Sheepwool is on the scene as cloudy night closes in about the Institute. Fitch arrives late, a scramble of bag and raincoat, breathless from a long but (Sheepwool assumes) speedy drive from Thetford. Her heels click urgently across the parquet towards the floodlit centre of the public gallery, a mess of broken glass and splintered wood and a lake of sharp-smelling fluid, darkening the floor’s herringboned, hardwood staves.

“Ma’am, sorry I’m late, it was…oh heavens, just look at it – at that – it’s…”

At the centre of the lake is a body, eyes round and red-rimmed, mouth open, exuding a single, thin, viscous line of spittle. The SOCOs cluster busily round, and in the pool of light, the general effect is like nothing so much as a painting by Joseph Wright of Derby. See – the moon now peeps in through a seaward window, completing the illusion. Sheepwool smiles, but whether at this nice artistic touch, or Fitch’s characteristic fluster, she is not sure.


Sheepwool turns to look at the body. A man, grizzled, leer still on his face, belying the thousand-yard shock in his eyes; hands and face cut around with glass; clad in a brown warehouseman’s coat soaked in the same fluid that drenches the floor; legs and arms and clothing now tangled amid the splinters of an ancient step-ladder which had broken under him as he struggled with what looks like the remains of a demijohn, the kind used for home brewing (according to one of the SOCOs); tottered, fell, and…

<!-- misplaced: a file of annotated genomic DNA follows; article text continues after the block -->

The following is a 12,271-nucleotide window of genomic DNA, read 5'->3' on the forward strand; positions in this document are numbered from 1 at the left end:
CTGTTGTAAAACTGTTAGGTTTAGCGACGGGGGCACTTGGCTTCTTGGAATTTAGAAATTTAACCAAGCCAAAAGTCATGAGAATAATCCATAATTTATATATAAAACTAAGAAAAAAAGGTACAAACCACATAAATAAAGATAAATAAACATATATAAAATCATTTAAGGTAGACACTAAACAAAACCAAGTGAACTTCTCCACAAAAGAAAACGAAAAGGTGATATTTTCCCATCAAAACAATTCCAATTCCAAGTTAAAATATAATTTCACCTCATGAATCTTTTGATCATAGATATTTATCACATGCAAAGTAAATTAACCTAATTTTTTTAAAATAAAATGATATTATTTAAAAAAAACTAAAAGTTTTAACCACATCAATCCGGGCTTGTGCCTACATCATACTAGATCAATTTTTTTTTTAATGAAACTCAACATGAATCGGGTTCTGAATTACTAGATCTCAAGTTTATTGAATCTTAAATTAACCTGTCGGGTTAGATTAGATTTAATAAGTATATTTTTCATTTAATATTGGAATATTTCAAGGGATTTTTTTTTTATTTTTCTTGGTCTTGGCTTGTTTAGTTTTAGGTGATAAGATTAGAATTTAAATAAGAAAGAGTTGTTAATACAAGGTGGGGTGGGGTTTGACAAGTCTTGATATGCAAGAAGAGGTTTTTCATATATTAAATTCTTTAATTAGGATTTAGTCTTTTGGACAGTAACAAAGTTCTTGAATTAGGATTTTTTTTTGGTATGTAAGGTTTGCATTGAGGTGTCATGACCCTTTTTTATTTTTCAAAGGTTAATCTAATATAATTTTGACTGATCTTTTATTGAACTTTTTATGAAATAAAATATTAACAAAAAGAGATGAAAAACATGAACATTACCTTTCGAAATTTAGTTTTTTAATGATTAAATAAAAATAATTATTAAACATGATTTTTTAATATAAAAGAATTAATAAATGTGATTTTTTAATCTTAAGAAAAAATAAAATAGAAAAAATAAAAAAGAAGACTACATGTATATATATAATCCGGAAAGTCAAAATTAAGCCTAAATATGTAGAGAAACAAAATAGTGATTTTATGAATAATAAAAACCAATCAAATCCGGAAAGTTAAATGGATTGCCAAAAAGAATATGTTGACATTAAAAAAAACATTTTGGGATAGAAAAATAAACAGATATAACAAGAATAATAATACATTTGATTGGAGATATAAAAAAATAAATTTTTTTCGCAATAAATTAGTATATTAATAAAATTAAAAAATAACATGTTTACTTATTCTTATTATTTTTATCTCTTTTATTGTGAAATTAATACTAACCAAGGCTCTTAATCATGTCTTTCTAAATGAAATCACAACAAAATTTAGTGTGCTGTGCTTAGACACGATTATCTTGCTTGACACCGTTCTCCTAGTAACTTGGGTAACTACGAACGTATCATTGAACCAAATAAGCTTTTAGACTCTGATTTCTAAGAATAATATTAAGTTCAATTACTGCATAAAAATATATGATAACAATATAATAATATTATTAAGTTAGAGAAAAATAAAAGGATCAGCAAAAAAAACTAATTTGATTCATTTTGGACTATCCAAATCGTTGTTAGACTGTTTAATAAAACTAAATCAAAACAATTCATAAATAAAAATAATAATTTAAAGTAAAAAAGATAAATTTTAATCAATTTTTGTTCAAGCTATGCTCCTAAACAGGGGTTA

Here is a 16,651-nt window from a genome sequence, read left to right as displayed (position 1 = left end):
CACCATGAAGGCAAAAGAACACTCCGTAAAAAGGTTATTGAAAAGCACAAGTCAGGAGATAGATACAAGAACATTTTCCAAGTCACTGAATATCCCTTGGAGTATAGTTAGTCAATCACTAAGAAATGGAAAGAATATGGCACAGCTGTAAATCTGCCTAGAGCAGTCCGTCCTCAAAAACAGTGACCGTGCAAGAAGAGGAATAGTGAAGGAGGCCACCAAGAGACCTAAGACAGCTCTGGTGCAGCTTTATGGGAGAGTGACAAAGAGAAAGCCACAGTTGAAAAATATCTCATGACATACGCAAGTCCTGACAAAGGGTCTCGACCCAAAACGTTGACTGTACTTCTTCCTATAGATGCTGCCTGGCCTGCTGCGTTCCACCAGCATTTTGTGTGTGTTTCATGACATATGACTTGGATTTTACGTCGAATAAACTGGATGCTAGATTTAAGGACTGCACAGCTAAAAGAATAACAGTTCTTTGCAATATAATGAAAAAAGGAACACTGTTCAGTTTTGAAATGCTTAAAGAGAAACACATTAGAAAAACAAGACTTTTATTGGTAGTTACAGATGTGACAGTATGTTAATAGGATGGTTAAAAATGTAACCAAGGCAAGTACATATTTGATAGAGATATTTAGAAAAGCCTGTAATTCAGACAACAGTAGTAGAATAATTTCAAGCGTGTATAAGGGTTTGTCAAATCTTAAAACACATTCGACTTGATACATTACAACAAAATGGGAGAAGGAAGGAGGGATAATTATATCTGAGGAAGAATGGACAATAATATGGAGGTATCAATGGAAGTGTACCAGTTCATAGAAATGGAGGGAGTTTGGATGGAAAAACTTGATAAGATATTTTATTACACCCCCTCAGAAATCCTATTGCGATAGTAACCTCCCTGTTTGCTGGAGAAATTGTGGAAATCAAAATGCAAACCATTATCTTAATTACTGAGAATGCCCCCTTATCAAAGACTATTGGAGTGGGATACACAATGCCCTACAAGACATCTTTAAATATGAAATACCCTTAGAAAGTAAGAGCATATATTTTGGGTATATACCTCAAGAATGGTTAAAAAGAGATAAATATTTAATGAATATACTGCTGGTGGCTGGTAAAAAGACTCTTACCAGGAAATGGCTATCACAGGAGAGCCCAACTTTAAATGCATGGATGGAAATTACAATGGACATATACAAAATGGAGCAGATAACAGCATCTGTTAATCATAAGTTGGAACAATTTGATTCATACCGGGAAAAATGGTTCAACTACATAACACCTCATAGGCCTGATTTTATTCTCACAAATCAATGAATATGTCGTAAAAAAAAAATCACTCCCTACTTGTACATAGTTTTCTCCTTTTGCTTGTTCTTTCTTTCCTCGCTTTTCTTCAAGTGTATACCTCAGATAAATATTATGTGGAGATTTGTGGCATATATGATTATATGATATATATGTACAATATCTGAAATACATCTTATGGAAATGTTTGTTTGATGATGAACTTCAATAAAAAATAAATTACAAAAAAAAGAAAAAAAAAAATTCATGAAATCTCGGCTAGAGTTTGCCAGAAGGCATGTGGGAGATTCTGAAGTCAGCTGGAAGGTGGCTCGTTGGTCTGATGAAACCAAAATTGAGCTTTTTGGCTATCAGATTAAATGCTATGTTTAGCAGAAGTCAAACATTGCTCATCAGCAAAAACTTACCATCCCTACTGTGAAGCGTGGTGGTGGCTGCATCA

“Oh my!” exclaims Fitch, “It’s Bob – Bob Honeypott!” Her hands rush to her face. “And, oh no, it can’t be…”

No longer able to speak, she points, finger shaking, for alongside the remains of the janitor, curled, distorted after more than a century in fluid suspension, is Pickled Lily.

Fitch now turns white, and totters. Perhaps it is nothing more than the headlong rush to the Museum from the other side of the county. Or perhaps it’s nothing more than overwork. Whatever it is, Sheepwool reflexively reaches out to catch her colleague as she begins to fall. The weight is too great for one arm to bear, so Sheepwool wraps both arms around Fitch, who is trembling all over, the sparrow at bay.

“Fitch,” she whispers, so only her colleague can hear, “let’s leave the SOCOs to it. I think I need a drink.”

“You and me both,” replies Fitch, quavering, but regaining her composure almost as swiftly as losing it, disentangling herself from her superior’s cradling hold, straightening herself up, dusting herself down. “The car’s outside. And mine’s a pint.”

“Even on duty?” Sheepwool smiles again, indulgently.